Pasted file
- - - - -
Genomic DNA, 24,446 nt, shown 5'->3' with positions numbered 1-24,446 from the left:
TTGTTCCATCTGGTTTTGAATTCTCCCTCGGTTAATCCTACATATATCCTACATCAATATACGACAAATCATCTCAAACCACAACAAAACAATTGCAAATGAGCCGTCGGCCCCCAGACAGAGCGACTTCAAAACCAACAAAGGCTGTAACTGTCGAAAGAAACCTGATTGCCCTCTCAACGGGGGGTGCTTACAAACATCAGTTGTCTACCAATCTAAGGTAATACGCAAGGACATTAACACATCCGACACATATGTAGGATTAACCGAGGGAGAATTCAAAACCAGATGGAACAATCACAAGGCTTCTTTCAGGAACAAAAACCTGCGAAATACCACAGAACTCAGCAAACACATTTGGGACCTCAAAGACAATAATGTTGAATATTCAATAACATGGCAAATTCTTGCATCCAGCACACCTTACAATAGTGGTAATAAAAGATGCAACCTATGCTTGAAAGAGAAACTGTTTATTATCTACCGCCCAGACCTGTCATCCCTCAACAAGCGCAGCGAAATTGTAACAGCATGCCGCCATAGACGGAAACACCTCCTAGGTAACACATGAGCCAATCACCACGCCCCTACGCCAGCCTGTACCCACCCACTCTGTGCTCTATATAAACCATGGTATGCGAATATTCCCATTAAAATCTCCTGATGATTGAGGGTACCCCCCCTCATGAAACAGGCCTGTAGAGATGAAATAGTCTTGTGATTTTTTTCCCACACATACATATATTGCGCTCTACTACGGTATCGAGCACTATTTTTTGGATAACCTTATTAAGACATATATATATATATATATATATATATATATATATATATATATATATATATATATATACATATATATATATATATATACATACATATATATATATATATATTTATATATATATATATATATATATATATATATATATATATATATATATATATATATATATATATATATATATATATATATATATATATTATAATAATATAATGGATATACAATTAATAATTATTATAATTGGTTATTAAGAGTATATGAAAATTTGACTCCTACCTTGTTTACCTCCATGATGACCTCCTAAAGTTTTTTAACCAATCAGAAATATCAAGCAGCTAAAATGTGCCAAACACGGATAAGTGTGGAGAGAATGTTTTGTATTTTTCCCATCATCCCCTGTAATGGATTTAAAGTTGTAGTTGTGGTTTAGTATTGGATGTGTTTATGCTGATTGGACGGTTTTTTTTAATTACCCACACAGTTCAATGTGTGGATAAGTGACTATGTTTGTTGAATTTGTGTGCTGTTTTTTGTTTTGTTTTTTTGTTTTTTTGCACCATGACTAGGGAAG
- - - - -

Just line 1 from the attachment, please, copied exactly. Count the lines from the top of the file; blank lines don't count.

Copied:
Genomic DNA, 24,446 nt, shown 5'->3' with positions numbered 1-24,446 from the left: